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Conversation with the teacher

Published On: November 3, 2017 09:33 AM NPT By: The Week Bureau

This scribe was informed that Sardaman Shrestha, the sculpture-making teacher at Srijana College of Fine Arts, was everyone’s favorite teacher. His witty jokes and compassionate teaching made sculpting lessons very interesting. Many even claimed that he was the ‘best in the world’.

The Week spoke to Shrestha to find his take on the art of sculpture making and its scope in Nepal. 

When did you learn sculpture making?
As far as I can remember, playing with clay used to be my favorite hobby as a child. I taught myself how to make beautiful designs and sculptures with clay. My small fingers soon became expert in making interesting sculptures. As time passed, my interest for sculpting also grew and I decided to join Lalitkala Campus where I learnt the technicalities of this form of art. 

Have you always been passionate about teaching?
I have always loved sharing my experience and skills with others. I feel lucky to have found such an interesting bunch of students who are curious and enthusiastic to study this form of art. I have been teaching at this institute for six years now and every batch comes with fresh energy. It is really satisfying.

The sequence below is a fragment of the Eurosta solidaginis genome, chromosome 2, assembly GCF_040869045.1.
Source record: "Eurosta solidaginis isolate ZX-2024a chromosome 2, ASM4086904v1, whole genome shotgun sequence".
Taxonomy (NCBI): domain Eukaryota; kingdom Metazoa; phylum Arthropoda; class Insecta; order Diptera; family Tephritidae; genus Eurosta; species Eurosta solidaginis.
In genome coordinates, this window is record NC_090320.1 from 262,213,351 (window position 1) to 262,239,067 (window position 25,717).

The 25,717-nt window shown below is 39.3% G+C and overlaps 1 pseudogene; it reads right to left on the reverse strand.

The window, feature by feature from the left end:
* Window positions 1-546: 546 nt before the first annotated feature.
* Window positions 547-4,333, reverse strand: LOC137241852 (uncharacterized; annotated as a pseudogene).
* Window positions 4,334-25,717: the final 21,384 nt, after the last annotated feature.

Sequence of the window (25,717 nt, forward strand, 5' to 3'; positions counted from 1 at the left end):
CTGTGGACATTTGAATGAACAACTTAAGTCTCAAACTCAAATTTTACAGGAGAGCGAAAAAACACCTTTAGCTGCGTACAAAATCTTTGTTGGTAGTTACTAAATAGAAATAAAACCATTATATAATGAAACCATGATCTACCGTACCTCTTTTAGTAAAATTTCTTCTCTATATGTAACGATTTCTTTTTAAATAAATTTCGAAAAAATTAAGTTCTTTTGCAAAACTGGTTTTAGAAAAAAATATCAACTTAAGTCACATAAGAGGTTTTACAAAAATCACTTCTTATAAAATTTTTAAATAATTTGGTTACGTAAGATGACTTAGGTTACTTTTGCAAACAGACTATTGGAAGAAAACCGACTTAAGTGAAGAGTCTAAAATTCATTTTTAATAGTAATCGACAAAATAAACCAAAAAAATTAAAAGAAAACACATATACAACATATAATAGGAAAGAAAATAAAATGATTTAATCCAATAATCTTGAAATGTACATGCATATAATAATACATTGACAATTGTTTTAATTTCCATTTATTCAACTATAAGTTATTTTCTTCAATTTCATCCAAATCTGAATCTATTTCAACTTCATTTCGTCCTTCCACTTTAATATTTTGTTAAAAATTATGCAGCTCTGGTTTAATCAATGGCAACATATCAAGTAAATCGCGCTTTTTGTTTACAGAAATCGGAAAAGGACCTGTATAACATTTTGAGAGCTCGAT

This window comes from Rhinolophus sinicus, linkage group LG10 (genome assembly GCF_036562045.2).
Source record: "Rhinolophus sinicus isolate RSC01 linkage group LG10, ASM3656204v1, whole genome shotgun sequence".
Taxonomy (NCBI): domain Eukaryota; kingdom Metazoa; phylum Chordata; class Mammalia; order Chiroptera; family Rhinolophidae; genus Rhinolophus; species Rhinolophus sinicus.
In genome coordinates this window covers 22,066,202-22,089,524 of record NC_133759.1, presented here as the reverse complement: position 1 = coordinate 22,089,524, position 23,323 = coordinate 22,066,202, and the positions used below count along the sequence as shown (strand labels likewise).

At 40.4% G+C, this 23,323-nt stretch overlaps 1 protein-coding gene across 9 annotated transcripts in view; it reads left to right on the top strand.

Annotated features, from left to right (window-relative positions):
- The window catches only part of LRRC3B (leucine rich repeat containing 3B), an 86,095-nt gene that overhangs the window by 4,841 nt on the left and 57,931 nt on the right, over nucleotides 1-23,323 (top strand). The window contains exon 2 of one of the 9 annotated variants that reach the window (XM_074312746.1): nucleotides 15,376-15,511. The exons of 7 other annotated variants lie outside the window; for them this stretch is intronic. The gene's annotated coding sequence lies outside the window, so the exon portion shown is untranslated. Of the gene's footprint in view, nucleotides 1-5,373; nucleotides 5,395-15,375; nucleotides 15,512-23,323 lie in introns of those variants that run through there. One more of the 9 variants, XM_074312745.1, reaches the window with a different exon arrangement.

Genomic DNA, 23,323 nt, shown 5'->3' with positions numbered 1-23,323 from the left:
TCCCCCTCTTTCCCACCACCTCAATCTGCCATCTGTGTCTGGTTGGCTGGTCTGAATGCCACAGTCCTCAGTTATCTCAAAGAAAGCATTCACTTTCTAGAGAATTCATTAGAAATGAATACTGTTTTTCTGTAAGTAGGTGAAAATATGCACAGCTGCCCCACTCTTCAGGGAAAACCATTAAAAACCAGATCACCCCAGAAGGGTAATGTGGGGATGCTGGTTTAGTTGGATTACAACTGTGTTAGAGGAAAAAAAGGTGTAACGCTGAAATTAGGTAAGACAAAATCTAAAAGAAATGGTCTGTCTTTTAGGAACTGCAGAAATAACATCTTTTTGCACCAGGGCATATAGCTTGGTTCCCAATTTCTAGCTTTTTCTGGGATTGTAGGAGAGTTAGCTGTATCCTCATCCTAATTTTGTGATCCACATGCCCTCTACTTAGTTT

What challenges do you face while teaching sculpture making in Nepal? 
We do not have many advanced technologies in Nepal that sculpture makers use abroad as a result of which our students are told to focus primarily on the traditional medium. Sculpture making could have been a lot faster and better if we had that technology. Also, making extremely big statues or sculptures would not have been a problem. 
Over the years have there been any changes in this art form?
Art evolves each day and there are new forms of skills that my students need to learn. So I make sure I research a lot before every class. I want them to learn and grow with time. With the advance in technology and the popularity of YouTube, students are exposed to a wide variety of art forms. This ensures that I not only teach but also learn a lot from my students. Also, in my time, students could not specialize in sculpture making for all four years of their bachelors. Now, they can choose to specialize in their field of interest. Allowing students to choose their course makes them more productive. 

What’s the scope of sculpture making in Nepal?
When I was younger, there was very little scope for sculpture making. The scenario is completely different now. Sculpture makers are highly in demand at various international exhibitions, hotels, interior design and even in movies sets. This form of art is being increasingly recognized and appreciated in our country as well. Yet, students will have to struggle to make sculpture making a prominent and respectable profession. There is still a long way for us to go. 

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